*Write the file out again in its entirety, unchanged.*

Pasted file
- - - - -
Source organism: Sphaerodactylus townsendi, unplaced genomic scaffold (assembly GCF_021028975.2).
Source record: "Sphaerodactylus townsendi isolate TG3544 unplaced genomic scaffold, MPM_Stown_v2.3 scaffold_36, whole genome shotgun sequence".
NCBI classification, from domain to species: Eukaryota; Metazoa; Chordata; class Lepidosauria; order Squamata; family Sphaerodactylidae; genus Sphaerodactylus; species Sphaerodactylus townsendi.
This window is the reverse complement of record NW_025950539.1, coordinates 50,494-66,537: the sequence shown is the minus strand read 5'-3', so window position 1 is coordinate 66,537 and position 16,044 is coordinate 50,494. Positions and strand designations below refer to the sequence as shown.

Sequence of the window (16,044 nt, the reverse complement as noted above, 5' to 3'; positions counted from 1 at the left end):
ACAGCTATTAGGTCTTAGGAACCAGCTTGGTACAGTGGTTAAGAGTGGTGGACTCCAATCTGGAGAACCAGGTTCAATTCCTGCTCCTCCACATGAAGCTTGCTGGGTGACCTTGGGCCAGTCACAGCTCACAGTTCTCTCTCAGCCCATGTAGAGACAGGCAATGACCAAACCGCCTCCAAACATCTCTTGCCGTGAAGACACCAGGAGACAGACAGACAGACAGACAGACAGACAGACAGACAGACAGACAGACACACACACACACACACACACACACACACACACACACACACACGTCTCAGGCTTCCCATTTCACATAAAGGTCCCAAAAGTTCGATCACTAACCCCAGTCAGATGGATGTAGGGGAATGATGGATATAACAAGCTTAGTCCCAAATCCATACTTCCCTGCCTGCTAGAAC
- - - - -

Source organism: Sphaerodactylus townsendi, unplaced genomic scaffold (assembly GCF_021028975.2).
Source record: "Sphaerodactylus townsendi isolate TG3544 unplaced genomic scaffold, MPM_Stown_v2.3 scaffold_36, whole genome shotgun sequence".
NCBI classification, from domain to species: Eukaryota; Metazoa; Chordata; class Lepidosauria; order Squamata; family Sphaerodactylidae; genus Sphaerodactylus; species Sphaerodactylus townsendi.
This window is the reverse complement of record NW_025950539.1, coordinates 50,494-66,537: the sequence shown is the minus strand read 5'-3', so window position 1 is coordinate 66,537 and position 16,044 is coordinate 50,494. Positions and strand designations below refer to the sequence as shown.

Sequence of the window (16,044 nt, the reverse complement as noted above, 5' to 3'; positions counted from 1 at the left end):
ACAGCTATTAGGTCTTAGGAACCAGCTTGGTACAGTGGTTAAGAGTGGTGGACTCCAATCTGGAGAACCAGGTTCAATTCCTGCTCCTCCACATGAAGCTTGCTGGGTGACCTTGGGCCAGTCACAGCTCACAGTTCTCTCTCAGCCCATGTAGAGACAGGCAATGACCAAACCGCCTCCAAACATCTCTTGCCGTGAAGACACCAGGAGACAGACAGACAGACAGACAGACAGACAGACAGACAGACAGACAGACACACACACACACACACACACACACACACACACACACACACACGTCTCAGGCTTCCCATTTCACATAAAGGTCCCAAAAGTTCGATCACTAACCCCAGTCAGATGGATGTAGGGGAATGATGGATATAACAAGCTTAGTCCCAAATCCATACTTCCCTGCCTGCTAGAAC